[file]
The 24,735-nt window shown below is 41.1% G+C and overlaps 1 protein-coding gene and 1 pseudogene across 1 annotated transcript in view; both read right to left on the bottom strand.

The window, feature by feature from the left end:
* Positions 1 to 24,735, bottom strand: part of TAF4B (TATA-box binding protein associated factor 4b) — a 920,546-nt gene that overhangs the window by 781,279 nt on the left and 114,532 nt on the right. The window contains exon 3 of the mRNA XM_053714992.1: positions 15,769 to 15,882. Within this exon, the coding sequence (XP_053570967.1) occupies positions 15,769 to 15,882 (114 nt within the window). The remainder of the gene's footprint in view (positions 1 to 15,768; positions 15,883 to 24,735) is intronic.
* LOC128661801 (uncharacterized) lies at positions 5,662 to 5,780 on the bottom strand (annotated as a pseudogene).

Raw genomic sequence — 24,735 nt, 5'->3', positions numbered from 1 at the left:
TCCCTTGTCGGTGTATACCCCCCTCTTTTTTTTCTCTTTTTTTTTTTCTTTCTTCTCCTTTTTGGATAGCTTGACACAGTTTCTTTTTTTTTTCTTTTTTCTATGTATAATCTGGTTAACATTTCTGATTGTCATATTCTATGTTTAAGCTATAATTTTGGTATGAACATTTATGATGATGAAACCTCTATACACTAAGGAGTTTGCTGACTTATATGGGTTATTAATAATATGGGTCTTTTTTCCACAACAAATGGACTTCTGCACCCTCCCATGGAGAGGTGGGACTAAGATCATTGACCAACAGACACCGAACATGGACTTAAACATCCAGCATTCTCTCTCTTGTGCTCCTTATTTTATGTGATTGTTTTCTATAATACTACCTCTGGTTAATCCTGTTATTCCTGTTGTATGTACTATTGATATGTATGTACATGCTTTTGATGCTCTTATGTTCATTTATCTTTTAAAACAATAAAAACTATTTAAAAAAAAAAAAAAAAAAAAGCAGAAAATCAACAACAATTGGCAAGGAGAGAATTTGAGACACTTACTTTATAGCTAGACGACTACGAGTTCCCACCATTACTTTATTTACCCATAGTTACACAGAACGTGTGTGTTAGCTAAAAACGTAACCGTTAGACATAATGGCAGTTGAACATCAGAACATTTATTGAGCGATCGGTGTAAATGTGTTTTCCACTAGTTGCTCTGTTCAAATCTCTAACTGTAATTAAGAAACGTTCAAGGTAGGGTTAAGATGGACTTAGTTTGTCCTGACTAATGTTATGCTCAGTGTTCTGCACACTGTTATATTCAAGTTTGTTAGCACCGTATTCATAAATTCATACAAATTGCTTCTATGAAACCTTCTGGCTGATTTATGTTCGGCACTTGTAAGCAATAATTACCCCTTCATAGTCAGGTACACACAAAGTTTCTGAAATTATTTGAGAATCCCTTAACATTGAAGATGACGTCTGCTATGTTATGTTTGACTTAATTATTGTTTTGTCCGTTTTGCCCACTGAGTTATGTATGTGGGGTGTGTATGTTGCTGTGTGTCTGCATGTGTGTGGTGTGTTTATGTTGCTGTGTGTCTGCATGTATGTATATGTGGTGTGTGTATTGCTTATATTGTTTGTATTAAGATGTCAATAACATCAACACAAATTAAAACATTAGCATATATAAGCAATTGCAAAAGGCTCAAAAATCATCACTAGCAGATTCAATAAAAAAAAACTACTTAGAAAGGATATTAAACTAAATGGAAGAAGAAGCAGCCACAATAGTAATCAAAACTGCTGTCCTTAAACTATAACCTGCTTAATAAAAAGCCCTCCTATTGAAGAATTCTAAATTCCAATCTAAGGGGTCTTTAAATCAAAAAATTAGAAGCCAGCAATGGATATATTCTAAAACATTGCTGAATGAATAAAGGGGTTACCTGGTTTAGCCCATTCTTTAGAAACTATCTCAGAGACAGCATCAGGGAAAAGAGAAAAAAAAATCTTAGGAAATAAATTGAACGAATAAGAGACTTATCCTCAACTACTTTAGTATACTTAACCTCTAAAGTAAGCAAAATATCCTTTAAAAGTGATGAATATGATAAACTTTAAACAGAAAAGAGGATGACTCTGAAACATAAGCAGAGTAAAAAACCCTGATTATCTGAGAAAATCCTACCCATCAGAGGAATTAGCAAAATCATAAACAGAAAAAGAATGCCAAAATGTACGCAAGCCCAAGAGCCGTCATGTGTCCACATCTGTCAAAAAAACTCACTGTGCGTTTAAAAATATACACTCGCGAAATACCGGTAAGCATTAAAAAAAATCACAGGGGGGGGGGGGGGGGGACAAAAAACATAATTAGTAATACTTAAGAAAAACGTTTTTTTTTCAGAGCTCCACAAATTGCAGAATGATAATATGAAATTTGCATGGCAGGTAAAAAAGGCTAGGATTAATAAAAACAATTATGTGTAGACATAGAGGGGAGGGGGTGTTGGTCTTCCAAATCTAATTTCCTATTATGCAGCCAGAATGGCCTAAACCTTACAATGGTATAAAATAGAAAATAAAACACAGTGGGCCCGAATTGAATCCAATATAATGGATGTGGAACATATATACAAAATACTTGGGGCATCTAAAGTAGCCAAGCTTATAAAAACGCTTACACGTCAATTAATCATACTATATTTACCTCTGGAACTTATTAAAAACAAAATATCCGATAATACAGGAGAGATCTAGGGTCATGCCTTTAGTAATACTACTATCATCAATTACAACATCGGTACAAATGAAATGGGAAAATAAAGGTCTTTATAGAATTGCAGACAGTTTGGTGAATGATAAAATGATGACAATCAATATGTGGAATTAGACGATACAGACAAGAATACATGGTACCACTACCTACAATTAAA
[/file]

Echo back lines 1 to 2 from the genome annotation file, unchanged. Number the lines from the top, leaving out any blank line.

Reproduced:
The 24,735-nt window shown below is 41.1% G+C and overlaps 1 protein-coding gene and 1 pseudogene across 1 annotated transcript in view; both read right to left on the bottom strand.

The window, feature by feature from the left end: